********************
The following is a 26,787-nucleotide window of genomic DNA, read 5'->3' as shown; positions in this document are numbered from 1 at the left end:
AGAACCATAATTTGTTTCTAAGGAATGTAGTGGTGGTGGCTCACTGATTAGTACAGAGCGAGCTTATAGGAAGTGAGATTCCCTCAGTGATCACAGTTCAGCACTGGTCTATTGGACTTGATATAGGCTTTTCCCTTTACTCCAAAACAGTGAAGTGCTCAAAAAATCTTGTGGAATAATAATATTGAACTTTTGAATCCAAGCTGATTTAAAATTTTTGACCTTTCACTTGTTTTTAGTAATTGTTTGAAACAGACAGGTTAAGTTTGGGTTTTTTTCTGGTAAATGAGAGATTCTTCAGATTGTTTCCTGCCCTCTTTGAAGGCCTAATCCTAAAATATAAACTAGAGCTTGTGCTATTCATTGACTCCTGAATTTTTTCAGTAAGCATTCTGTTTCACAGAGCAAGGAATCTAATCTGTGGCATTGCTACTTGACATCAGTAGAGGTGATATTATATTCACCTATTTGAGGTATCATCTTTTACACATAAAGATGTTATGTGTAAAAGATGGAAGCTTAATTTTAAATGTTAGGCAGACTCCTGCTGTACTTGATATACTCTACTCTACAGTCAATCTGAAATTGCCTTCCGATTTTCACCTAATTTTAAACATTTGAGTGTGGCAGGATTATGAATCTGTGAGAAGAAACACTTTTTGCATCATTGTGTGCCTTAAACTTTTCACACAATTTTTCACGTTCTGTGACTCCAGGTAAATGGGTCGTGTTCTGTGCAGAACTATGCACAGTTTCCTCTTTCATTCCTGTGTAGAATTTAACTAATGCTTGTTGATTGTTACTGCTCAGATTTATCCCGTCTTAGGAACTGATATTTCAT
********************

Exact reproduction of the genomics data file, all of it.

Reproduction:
The following is a 26,787-nucleotide window of genomic DNA, read 5'->3' as shown; positions in this document are numbered from 1 at the left end:
AGAACCATAATTTGTTTCTAAGGAATGTAGTGGTGGTGGCTCACTGATTAGTACAGAGCGAGCTTATAGGAAGTGAGATTCCCTCAGTGATCACAGTTCAGCACTGGTCTATTGGACTTGATATAGGCTTTTCCCTTTACTCCAAAACAGTGAAGTGCTCAAAAAATCTTGTGGAATAATAATATTGAACTTTTGAATCCAAGCTGATTTAAAATTTTTGACCTTTCACTTGTTTTTAGTAATTGTTTGAAACAGACAGGTTAAGTTTGGGTTTTTTTCTGGTAAATGAGAGATTCTTCAGATTGTTTCCTGCCCTCTTTGAAGGCCTAATCCTAAAATATAAACTAGAGCTTGTGCTATTCATTGACTCCTGAATTTTTTCAGTAAGCATTCTGTTTCACAGAGCAAGGAATCTAATCTGTGGCATTGCTACTTGACATCAGTAGAGGTGATATTATATTCACCTATTTGAGGTATCATCTTTTACACATAAAGATGTTATGTGTAAAAGATGGAAGCTTAATTTTAAATGTTAGGCAGACTCCTGCTGTACTTGATATACTCTACTCTACAGTCAATCTGAAATTGCCTTCCGATTTTCACCTAATTTTAAACATTTGAGTGTGGCAGGATTATGAATCTGTGAGAAGAAACACTTTTTGCATCATTGTGTGCCTTAAACTTTTCACACAATTTTTCACGTTCTGTGACTCCAGGTAAATGGGTCGTGTTCTGTGCAGAACTATGCACAGTTTCCTCTTTCATTCCTGTGTAGAATTTAACTAATGCTTGTTGATTGTTACTGCTCAGATTTATCCCGTCTTAGGAACTGATATTTCAT